“This age of 50 that was chosen for starting colorectal screening, there is nothing magical about it. We had to decide upon an age, and the rationale is 10 years before the average age of diagnosis. But what’s the difference between a 49-year-old and a 50-year-old? Nothing,” Schnoll-Sussman says.
Lisa Johnson is well aware of that bias toward young people. She has no family history of colorectal cancer. So when the 26-years old from Rivesville, WV, first had constipation, bloating, and cramping, urgent care clinics kept telling her it was hemorrhoids.
She lived with the symptoms for several months until she got an unrelenting, stabbing pain in her right buttock. That’s when she sought out more specialized help. A surgeon found a tumor about 7 centimeters (2.75 inches) long blocking 90% of her rectum, and her colon cancer diagnosis came quickly after that.
“I have lost way too many friends in their 20s because people say screening shouldn’t start until 50 or their insurance won’t pay for it because the guideline says 50. Everyone I meet that is my age or in their 30s when diagnosed, we all have the same story.
“We had doctors who didn’t take us seriously, and we had to fight to get to a doctor who understood that something wasn’t right,” Johnson says. “If I walked into a doctor’s office in my 20s and said I found a lump on my breast, a doctor would never say, ‘Ah, you are 25, don’t worry. You’re too young for it to be cancer.’ But that’s happening all the time for patients with colon cancer.”
Cracking the Mystery
While researchers can clearly see a rise in colorectal cancer diagnoses and mortality rates in young people, they don’t know what’s driving it.
“It bothers me on a daily basis,” Siegel says.
By 2030, colorectal cancer incidence rates will be up 90% in people between ages 20 and 34, and 28% for people between ages 35 and 49.
Lack of exercise, diet, obesity, smoking, and alcohol can raise the odds of having colon cancer at all ages, and researchers are looking at all for potential causes. Siegel says she thinks there could also be a connection to the body's microbiome -- the bacteria that build up in our gut and are influenced by a wide variety of things in our diet and environment.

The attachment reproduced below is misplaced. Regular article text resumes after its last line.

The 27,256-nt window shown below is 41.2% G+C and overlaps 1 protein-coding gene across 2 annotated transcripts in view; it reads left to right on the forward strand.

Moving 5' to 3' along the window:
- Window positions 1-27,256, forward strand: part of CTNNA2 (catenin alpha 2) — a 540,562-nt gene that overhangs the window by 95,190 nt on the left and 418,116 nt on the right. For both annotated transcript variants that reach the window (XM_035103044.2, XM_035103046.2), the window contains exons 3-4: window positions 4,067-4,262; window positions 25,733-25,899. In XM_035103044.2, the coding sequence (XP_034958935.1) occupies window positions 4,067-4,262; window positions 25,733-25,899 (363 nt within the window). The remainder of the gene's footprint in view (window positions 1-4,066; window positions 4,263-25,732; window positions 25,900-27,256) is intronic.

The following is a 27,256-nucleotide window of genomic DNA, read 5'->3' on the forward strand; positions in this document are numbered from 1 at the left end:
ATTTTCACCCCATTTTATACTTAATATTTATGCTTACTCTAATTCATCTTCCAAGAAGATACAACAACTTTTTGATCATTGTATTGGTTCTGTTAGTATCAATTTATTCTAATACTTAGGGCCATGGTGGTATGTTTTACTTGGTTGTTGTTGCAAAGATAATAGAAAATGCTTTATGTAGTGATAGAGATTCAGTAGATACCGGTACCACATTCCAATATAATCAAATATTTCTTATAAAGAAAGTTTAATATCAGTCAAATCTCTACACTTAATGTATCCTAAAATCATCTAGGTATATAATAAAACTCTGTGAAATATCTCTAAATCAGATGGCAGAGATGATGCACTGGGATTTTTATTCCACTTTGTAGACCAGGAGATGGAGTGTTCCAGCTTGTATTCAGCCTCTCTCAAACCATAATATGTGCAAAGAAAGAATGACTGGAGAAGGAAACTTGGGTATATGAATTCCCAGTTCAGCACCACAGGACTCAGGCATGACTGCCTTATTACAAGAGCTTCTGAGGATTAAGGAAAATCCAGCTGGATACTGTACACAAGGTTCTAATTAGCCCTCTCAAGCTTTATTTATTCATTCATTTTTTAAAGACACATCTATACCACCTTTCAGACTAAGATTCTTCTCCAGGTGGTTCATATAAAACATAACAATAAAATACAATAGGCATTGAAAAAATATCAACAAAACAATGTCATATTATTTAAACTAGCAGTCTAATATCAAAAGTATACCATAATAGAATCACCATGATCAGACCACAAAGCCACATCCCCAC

Researchers says some clues are starting to emerge, showing differences in the disease in younger people. It’s most commonly found on the left side of the colon or in the rectum. Some studies show that younger people have more aggressive cancer with worse prognoses. The disease is generally more advanced -- stage III or IV -- in younger people, perhaps a reflection of the challenge in getting diagnosed when you're younger than 50.
“Money needs to be put into this research because there are undoubtedly genes we have not found. This is only going to become more clear if we have research funds to try to figure it out. The answers are out there. We just don’t know them yet,” Schnoll-Sussman says.
The Power of Prevention
Siegel says the American Cancer Society is determined to raise awareness of colorectal cancer and improve its diagnosis. Ninety percent of people diagnosed at an early stage survive beyond 5 years, compared with an 11% survival rate after 5 years with the late-stage disease.
“We need to really talk about the symptoms. No matter how old you are, if you have these symptoms and they are persisting, go to your doctor and get it checked out. It probably isn’t cancer, but it could be,” she says.
Doctors say the most common symptoms of colorectal cancer in young patients are:
- Blood in the stool
- Bleeding from the rectum
- Abdominal cramping
Young patients may also see a difference in the shape of their stool and the frequency or difficulty with bowel movements.
Many mutations, or changes in genes, are associated with a higher chance of having colorectal cancer, and people who have those changes do often get diagnosed at an early age. But the majority of cases are sporadic, meaning there is no known cause.
Knowing your family history is important. The general population has a 2% lifetime risk of getting colorectal cancer. That goes up to over 80% for people with the inherited Lynch syndrome and 100% for familial adenomatous polyposis or FAP, both genetic mutations
Eduardo Vilar-Sanchez, MD, PhD, an assistant professor in the Department of Clinical Cancer Prevention at the University of Texas MD Anderson Cancer Center in Houston, did a study on his own hospital’s population that found one-third of colorectal cancers diagnosed before the age 35 are hereditary.